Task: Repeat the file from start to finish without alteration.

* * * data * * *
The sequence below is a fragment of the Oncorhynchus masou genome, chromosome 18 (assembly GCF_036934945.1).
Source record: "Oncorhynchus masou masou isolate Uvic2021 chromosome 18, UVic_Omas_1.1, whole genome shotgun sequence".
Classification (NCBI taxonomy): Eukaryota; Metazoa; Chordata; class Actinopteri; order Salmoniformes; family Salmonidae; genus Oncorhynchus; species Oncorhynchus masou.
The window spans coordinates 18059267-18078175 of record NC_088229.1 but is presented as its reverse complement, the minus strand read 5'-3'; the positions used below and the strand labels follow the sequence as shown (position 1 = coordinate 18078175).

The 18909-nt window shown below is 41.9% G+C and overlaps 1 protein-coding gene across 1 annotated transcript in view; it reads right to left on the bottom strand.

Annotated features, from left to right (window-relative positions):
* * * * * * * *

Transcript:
The sequence below is a fragment of the Oncorhynchus masou genome, chromosome 18 (assembly GCF_036934945.1).
Source record: "Oncorhynchus masou masou isolate Uvic2021 chromosome 18, UVic_Omas_1.1, whole genome shotgun sequence".
Classification (NCBI taxonomy): Eukaryota; Metazoa; Chordata; class Actinopteri; order Salmoniformes; family Salmonidae; genus Oncorhynchus; species Oncorhynchus masou.
The window spans coordinates 18059267-18078175 of record NC_088229.1 but is presented as its reverse complement, the minus strand read 5'-3'; the positions used below and the strand labels follow the sequence as shown (position 1 = coordinate 18078175).

The 18909-nt window shown below is 41.9% G+C and overlaps 1 protein-coding gene across 1 annotated transcript in view; it reads right to left on the bottom strand.

Annotated features, from left to right (window-relative positions):